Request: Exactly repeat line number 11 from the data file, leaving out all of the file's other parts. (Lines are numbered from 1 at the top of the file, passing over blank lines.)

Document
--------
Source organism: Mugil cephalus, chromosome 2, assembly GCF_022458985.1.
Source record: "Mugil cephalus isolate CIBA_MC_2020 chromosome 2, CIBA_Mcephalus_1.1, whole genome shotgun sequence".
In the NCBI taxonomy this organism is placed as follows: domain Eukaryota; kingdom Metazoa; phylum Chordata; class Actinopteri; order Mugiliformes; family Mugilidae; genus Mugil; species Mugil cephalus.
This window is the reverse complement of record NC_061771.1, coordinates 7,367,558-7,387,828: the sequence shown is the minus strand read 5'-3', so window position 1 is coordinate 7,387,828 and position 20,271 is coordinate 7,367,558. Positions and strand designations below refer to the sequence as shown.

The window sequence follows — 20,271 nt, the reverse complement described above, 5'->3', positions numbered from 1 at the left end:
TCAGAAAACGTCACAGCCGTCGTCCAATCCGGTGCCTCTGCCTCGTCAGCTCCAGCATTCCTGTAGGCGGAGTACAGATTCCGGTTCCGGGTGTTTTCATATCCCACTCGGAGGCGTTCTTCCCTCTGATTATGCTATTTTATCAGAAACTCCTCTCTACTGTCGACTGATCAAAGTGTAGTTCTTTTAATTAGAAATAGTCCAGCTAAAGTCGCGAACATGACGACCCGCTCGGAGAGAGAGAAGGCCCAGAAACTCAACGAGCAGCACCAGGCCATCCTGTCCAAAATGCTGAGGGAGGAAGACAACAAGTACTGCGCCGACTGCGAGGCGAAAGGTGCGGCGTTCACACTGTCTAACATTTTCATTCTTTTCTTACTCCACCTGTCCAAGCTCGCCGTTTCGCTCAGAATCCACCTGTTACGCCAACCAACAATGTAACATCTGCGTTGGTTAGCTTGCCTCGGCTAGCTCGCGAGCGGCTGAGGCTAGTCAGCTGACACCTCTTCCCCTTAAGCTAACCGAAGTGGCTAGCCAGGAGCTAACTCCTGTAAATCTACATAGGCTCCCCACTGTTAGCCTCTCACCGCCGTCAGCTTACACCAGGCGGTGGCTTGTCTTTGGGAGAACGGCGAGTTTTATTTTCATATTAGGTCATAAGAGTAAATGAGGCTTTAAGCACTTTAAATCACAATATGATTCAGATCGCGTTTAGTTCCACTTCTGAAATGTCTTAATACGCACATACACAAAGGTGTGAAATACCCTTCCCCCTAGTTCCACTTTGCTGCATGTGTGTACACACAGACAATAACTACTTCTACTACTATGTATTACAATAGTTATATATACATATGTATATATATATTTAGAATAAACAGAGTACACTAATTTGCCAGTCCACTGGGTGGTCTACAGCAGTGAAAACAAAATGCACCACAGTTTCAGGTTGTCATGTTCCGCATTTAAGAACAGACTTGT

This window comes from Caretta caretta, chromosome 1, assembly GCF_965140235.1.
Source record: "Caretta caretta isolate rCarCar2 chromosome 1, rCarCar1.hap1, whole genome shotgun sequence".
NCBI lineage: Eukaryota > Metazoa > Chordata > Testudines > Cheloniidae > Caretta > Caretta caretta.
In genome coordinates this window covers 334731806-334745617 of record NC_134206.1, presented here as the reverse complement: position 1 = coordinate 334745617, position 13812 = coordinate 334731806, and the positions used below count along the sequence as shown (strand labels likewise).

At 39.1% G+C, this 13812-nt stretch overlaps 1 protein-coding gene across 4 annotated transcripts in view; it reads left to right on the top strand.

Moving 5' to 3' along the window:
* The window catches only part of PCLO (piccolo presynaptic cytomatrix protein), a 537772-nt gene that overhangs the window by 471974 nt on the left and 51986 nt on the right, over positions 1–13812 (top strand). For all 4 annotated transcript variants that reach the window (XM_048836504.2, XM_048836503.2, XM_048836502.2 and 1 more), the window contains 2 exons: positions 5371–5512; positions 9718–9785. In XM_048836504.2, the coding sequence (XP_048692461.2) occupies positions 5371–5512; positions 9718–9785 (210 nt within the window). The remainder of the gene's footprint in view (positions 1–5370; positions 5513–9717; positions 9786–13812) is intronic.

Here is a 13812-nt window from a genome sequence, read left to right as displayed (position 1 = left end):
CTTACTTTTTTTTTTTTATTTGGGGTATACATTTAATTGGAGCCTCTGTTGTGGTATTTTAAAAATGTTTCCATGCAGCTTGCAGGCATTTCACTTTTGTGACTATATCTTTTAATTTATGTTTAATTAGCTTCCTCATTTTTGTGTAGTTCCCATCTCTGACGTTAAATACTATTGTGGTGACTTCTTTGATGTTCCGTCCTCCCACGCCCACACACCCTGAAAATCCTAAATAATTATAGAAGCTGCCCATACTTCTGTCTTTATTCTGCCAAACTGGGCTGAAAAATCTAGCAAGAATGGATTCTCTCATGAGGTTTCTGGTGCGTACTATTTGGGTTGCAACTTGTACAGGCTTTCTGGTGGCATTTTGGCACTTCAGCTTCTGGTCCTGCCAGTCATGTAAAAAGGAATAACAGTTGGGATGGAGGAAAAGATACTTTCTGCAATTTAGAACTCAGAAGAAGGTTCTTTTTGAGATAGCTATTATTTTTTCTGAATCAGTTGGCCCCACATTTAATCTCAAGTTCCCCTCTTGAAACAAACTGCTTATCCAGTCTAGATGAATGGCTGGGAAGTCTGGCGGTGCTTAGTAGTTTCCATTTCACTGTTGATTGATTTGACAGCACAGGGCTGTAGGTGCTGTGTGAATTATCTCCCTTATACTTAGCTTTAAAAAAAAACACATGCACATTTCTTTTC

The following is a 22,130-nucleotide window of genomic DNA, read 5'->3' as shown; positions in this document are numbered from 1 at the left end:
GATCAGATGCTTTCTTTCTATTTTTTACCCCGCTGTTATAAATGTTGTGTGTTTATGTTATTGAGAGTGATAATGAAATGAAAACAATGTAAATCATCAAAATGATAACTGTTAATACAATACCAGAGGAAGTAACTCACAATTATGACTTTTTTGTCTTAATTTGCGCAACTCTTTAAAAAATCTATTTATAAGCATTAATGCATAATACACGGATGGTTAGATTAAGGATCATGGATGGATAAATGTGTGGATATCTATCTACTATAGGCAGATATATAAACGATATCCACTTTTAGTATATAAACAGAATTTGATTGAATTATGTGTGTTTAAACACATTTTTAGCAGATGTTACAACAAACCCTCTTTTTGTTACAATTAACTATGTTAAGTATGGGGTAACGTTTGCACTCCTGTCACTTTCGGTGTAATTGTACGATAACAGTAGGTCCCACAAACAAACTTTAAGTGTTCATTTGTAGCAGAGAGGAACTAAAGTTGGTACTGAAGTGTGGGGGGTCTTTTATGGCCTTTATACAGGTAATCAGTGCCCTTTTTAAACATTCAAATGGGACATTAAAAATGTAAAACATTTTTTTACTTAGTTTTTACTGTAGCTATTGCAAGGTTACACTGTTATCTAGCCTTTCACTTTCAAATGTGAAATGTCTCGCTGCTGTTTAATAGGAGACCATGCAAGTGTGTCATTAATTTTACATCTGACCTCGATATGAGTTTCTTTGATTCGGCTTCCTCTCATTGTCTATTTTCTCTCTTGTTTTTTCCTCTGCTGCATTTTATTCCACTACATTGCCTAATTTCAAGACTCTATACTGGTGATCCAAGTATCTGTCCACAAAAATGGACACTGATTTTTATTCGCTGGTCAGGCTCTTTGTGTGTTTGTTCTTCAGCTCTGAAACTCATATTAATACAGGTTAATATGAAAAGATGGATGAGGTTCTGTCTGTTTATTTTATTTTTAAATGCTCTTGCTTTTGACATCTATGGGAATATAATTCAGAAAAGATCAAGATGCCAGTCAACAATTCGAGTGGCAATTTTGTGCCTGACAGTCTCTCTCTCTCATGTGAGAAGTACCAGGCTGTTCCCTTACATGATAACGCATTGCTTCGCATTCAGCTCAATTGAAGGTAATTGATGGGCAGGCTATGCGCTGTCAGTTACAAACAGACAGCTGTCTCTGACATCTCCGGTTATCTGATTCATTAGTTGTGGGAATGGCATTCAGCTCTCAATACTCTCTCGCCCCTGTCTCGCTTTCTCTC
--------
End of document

At 39.1% G+C, this 13812-nt stretch overlaps 1 protein-coding gene across 4 annotated transcripts in view; it reads left to right on the top strand.